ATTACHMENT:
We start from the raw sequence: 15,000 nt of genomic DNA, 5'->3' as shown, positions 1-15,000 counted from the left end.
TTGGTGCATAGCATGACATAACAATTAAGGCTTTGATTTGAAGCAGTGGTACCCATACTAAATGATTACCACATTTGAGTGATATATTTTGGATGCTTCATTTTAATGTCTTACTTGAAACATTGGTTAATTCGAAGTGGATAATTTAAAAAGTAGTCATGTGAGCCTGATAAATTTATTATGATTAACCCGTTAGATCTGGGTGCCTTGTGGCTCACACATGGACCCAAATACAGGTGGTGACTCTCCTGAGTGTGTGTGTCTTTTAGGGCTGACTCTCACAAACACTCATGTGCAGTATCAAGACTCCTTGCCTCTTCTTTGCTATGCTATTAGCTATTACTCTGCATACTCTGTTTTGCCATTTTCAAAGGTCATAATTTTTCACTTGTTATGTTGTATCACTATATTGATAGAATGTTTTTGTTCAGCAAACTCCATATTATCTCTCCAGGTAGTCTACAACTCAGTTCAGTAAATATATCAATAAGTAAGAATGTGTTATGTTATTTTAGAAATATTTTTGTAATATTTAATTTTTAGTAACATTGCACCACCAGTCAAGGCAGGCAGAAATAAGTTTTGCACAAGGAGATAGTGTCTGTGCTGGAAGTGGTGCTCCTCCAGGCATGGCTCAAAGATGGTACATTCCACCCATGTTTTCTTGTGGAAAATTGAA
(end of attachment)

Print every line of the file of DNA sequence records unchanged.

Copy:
We start from the raw sequence: 15,000 nt of genomic DNA, 5'->3' as shown, positions 1-15,000 counted from the left end.
TTGGTGCATAGCATGACATAACAATTAAGGCTTTGATTTGAAGCAGTGGTACCCATACTAAATGATTACCACATTTGAGTGATATATTTTGGATGCTTCATTTTAATGTCTTACTTGAAACATTGGTTAATTCGAAGTGGATAATTTAAAAAGTAGTCATGTGAGCCTGATAAATTTATTATGATTAACCCGTTAGATCTGGGTGCCTTGTGGCTCACACATGGACCCAAATACAGGTGGTGACTCTCCTGAGTGTGTGTGTCTTTTAGGGCTGACTCTCACAAACACTCATGTGCAGTATCAAGACTCCTTGCCTCTTCTTTGCTATGCTATTAGCTATTACTCTGCATACTCTGTTTTGCCATTTTCAAAGGTCATAATTTTTCACTTGTTATGTTGTATCACTATATTGATAGAATGTTTTTGTTCAGCAAACTCCATATTATCTCTCCAGGTAGTCTACAACTCAGTTCAGTAAATATATCAATAAGTAAGAATGTGTTATGTTATTTTAGAAATATTTTTGTAATATTTAATTTTTAGTAACATTGCACCACCAGTCAAGGCAGGCAGAAATAAGTTTTGCACAAGGAGATAGTGTCTGTGCTGGAAGTGGTGCTCCTCCAGGCATGGCTCAAAGATGGTACATTCCACCCATGTTTTCTTGTGGAAAATTGAA